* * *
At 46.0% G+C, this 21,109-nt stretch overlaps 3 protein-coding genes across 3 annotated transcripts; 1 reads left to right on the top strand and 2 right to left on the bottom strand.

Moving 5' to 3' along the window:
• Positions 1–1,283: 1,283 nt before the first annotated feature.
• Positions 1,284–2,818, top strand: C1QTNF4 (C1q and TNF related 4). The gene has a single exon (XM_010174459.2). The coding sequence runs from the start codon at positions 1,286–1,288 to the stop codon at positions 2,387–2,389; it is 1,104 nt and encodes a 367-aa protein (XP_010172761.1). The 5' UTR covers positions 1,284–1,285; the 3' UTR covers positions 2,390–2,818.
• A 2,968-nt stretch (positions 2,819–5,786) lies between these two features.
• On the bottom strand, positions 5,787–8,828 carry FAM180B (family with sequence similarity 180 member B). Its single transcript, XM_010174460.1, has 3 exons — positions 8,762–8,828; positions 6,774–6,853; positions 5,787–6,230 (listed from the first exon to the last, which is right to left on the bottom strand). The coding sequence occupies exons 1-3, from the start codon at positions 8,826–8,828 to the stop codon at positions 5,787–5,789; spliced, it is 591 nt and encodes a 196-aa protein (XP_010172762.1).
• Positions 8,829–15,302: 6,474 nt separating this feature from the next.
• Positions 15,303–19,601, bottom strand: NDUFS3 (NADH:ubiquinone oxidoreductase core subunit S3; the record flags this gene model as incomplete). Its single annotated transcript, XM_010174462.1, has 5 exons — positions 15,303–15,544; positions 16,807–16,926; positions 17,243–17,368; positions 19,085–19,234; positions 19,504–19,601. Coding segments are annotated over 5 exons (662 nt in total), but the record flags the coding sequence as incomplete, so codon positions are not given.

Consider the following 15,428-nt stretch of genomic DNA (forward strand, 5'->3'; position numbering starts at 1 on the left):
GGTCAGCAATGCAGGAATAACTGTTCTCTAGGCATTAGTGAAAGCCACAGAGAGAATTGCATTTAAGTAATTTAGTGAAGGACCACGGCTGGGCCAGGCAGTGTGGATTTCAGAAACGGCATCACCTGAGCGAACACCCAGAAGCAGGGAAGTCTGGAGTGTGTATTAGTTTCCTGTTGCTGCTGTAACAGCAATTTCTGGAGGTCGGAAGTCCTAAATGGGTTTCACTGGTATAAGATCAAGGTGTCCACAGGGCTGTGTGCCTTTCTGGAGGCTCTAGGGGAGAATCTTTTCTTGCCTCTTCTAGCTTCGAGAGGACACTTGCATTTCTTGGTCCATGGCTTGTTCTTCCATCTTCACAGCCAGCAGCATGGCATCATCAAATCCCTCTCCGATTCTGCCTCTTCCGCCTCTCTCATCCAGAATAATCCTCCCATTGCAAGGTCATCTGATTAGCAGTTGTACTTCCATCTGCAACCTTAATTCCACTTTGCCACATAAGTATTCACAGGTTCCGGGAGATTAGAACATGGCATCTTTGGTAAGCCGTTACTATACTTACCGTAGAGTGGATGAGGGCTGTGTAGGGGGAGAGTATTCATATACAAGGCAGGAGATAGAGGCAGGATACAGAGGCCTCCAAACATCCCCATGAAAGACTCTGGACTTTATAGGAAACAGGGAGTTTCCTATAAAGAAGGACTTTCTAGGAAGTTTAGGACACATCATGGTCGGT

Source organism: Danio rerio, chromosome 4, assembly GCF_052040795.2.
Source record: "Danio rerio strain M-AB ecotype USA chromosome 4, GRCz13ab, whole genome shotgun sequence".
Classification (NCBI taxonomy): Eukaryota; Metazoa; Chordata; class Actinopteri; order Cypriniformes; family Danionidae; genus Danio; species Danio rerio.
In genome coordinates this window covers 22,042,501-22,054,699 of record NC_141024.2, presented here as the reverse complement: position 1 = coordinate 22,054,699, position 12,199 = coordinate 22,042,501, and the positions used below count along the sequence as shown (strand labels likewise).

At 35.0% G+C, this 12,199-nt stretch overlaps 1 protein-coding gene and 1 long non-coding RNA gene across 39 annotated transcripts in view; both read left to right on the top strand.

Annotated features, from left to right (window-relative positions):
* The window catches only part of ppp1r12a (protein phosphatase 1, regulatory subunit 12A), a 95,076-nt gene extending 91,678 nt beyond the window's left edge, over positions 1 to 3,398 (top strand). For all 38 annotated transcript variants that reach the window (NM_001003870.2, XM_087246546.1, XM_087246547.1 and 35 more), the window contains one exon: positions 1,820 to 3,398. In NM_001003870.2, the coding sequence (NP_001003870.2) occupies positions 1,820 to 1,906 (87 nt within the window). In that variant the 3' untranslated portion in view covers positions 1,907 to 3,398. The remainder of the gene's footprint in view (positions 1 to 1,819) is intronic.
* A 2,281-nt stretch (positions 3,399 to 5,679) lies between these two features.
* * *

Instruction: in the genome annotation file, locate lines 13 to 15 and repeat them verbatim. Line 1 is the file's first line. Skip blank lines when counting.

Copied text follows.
Classification (NCBI taxonomy): Eukaryota; Metazoa; Chordata; class Actinopteri; order Cypriniformes; family Danionidae; genus Danio; species Danio rerio.
In genome coordinates this window covers 22,042,501-22,054,699 of record NC_141024.2, presented here as the reverse complement: position 1 = coordinate 22,054,699, position 12,199 = coordinate 22,042,501, and the positions used below count along the sequence as shown (strand labels likewise).

At 35.0% G+C, this 12,199-nt stretch overlaps 1 protein-coding gene and 1 long non-coding RNA gene across 39 annotated transcripts in view; both read left to right on the top strand.